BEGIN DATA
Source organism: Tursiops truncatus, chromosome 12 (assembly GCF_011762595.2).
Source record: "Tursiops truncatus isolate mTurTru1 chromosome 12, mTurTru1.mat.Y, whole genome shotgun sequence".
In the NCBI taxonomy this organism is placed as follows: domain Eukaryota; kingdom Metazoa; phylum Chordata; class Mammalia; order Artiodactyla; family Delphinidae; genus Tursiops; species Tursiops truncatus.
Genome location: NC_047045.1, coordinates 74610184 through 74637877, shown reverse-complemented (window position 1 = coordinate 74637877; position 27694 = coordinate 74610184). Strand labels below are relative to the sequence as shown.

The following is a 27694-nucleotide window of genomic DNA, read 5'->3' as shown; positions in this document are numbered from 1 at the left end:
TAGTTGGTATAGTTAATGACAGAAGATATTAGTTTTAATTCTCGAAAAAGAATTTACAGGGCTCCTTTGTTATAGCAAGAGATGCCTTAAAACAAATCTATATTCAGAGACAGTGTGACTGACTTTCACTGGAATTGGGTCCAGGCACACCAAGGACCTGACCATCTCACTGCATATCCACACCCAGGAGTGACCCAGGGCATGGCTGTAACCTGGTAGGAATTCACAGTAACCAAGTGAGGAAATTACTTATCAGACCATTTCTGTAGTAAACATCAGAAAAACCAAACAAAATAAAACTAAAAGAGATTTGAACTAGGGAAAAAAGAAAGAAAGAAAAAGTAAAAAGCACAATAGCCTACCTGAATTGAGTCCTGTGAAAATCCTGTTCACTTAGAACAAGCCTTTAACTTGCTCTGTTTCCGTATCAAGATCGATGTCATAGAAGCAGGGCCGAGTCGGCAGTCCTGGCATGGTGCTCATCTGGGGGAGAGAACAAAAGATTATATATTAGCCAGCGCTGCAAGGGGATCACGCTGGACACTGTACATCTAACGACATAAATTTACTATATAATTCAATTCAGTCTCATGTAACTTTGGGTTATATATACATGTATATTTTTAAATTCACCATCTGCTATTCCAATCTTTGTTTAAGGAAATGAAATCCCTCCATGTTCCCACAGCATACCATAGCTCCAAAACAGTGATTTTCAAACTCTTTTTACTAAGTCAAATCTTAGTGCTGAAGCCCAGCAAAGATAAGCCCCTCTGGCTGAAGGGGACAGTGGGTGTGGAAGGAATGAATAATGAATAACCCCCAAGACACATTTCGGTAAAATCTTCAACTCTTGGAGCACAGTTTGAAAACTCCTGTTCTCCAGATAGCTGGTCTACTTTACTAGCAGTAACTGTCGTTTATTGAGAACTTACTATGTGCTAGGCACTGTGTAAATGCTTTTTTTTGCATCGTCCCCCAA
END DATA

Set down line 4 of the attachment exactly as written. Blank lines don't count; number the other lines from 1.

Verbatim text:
Genome location: NC_047045.1, coordinates 74610184 through 74637877, shown reverse-complemented (window position 1 = coordinate 74637877; position 27694 = coordinate 74610184). Strand labels below are relative to the sequence as shown.